A laugh escaped him ("You have far too much to contribute for that") and failed to notice that she stopped in front of the door to her apartment, bumping straight into her back. "Oh, sorry."
She shook her head, grinning, and stepped back to open the door. "It's alright. Come in."
She was -annoyingly- excited (anxious) about his reaction to her apartment at that time -she couldn't help but think that he, as a doctor who'd served several times in the army, was probably used to better living situations- and tried to capture every single expression, analyzing and interpreting it while they moved on through the hallway into the living room.
But it turned out that her excitement (anxiety) had been totally unjustified because, well, it seemed that being a doctor in the army didn't exactly make you a billionaire. Or had your income written in five-digit figures. No, Josh didn't seem bothered by anything in the least. In fact, he was quite content, sitting opposite her with a glass of wine in his hands and a small smile on his lips, talking about whatever the hell came to their minds. And when, at last, they'd reached their limits of the small-talk-kinda topics and slipped into a more personal conversation, he didn't seem (too) bothered by her way of holding back.
"I mean, I like you, but- we just met," she said carefully when he asked. "Let's not kid ourselves."
He didn't move, didn't even blink. "Let's not."
And to Liz, it was completely unnerving, and she put her glass down and stood, steps falling quickly as she began to pace. "And the odds of two single people in their thirties in a major American urban center- look, start with the single population, factor in divorce rates, consider the transitory nature of an urban populus…"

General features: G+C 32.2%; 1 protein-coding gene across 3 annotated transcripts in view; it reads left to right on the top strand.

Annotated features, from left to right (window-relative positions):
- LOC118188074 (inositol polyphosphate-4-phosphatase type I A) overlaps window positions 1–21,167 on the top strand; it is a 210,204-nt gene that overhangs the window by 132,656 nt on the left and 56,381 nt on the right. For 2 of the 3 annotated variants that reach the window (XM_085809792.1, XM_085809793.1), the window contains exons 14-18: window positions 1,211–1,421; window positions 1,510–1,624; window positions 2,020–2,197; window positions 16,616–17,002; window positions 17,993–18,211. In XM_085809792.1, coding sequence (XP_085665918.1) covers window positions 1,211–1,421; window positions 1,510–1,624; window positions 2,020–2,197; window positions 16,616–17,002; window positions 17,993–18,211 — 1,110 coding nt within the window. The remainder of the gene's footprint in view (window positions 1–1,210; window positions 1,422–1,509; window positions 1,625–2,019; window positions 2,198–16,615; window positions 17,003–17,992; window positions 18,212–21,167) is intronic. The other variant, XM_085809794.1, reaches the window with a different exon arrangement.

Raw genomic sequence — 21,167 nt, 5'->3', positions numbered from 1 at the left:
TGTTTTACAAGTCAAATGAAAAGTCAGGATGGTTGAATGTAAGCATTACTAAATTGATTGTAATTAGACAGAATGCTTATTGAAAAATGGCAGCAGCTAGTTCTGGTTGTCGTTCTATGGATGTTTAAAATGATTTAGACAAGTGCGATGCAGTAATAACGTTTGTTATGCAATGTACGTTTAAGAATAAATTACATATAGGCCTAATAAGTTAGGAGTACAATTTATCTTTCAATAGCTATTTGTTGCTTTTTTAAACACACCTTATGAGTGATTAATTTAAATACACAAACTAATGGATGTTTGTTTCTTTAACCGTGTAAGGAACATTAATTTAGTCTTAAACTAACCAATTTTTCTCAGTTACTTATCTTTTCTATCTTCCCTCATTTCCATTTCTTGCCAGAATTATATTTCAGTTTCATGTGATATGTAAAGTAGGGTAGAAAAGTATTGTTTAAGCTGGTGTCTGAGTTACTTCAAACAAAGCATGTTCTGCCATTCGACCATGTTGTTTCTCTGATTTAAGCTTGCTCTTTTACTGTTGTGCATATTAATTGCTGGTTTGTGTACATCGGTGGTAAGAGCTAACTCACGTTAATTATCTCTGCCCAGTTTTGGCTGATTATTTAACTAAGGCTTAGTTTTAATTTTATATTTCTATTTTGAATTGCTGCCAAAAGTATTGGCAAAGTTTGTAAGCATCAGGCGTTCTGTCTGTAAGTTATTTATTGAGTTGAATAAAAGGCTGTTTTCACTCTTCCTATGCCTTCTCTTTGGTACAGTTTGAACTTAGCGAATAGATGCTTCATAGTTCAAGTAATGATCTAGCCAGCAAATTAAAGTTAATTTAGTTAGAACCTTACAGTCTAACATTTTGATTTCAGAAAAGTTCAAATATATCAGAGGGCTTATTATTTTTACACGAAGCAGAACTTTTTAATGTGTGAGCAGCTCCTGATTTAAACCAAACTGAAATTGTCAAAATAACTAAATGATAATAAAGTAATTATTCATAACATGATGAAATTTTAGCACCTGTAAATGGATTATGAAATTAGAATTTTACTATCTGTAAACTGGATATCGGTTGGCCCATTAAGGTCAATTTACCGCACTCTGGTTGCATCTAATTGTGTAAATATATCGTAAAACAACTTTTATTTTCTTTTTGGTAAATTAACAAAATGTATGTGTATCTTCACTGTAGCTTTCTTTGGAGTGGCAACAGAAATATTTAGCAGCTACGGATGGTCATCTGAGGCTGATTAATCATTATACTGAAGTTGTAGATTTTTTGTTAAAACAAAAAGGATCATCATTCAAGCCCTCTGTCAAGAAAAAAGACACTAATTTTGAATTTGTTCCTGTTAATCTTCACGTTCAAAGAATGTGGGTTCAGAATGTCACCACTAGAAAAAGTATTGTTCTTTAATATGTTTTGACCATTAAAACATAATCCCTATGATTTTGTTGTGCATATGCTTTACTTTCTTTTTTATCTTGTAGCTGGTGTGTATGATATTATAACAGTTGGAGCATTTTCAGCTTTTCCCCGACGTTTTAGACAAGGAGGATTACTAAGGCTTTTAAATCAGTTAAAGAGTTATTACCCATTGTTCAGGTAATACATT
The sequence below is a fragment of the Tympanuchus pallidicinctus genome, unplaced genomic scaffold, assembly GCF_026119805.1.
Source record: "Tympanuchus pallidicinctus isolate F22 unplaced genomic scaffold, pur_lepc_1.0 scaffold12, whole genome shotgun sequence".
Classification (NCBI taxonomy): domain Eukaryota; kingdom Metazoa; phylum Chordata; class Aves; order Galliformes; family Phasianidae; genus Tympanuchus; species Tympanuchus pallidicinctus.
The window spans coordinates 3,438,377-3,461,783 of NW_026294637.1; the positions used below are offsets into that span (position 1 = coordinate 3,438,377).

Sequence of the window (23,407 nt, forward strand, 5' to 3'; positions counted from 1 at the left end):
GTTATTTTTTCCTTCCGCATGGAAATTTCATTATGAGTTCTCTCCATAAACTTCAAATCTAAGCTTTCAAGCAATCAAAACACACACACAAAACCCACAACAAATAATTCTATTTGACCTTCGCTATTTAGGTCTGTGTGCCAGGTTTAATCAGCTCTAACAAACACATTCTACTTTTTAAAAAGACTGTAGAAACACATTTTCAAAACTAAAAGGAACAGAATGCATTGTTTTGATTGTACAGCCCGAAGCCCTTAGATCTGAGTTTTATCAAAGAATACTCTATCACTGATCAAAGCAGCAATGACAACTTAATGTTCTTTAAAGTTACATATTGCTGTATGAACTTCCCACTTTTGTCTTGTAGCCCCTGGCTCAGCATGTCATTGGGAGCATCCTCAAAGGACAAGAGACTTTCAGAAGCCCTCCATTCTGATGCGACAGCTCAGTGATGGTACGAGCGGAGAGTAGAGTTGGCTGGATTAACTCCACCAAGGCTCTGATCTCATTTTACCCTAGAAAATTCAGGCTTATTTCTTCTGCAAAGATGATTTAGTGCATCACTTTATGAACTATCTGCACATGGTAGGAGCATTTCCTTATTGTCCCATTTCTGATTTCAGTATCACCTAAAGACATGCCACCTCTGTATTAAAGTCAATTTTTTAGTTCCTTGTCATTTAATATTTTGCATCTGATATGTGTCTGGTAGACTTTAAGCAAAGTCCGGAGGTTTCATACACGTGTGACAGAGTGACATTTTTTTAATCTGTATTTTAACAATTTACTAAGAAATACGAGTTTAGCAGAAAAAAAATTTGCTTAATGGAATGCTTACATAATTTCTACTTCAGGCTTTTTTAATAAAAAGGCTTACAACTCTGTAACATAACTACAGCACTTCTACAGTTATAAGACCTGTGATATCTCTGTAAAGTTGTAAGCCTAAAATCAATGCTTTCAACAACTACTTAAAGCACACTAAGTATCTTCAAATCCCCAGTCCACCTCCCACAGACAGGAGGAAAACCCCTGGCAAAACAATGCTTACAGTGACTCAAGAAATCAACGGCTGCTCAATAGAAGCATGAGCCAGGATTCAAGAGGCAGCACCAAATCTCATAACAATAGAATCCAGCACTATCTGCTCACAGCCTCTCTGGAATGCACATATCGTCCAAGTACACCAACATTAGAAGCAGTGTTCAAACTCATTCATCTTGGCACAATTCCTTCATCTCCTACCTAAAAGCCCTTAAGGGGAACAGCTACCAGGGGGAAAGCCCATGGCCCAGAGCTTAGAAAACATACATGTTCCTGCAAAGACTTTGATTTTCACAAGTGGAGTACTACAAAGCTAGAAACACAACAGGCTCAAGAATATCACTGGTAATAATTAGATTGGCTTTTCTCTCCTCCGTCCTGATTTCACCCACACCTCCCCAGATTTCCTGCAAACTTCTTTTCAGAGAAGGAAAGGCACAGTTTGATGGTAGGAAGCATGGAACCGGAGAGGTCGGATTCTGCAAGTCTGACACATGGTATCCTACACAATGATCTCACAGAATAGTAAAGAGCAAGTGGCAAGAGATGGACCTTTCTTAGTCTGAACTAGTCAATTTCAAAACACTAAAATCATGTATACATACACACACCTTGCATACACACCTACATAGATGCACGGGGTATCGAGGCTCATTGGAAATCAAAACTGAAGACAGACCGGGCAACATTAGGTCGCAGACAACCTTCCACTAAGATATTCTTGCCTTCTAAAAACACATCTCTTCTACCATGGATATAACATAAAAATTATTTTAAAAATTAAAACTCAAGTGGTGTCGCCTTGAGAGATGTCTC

"I get it."
She hadn't noticed until then that he'd, too, risen to his feet. "The variables are daunting."
Liz pursed her lips. "I might say 'prohibited'."
"The deck is stacked."
"It's not that I don't like you," she said carefully, her eyes wandering up and down his body, taking in the way he crossed his ankles even though he was standing, how he tilted his head to one side.
He nodded as if understanding completely. "You just don't like our odds."
A beat of silence left her mind vacant of all thoughts for a second. Now, had she fucked up again? Had she just blown her chance to get to know this man better than she'd been able to through her half-hearted attempts in two dates?
"You're right," he said -and in such a clinical voice that she just had to look him in the eyes, if only to see if they, too, suggested him to be completely unbothered. "The odds aren't exactly on our side. But then again, as you said, we're two single people in our late thirties, so when are the odds ever not against us?"
(She almost said "Divorce fees" but managed to hold herself back just in time.)
He uncrossed his ankles to take a seemingly aimless step forward. "So, yeah, I might be the worst person you've ever come across. I might be a gambler, a perv, a drug addict who only wants your money… this is New York City, after all."
"Extremely reassuring," Liz murmured but Josh either didn't hear her or chose to ignore her.
"I could be a wanted criminal or a homicidal maniac on the run. Or I could be a millionaire in disguise or the one that finds a way to cure cancer," he took another step, this time clearly aiming towards her but still, Liz didn't feel even the slightest bit threatened. "I could be one of many men that you dated once and could forget twice. Or I could be the one that you didn't know you were waiting for to arrive. You don't know that. You can't know that. So perhaps, you sometimes just have to—take a risk, you know?"
Her feet had stilled and now she stood there as if nailed to the ground with both hands on her hips. "I'm not good at that at all."
"But I am."
She knew that he was going to kiss her before he'd even leaned in and her mind was reeling because what if he's dangerous? What if he only wants my cash? What if I'm gonna end up hurt?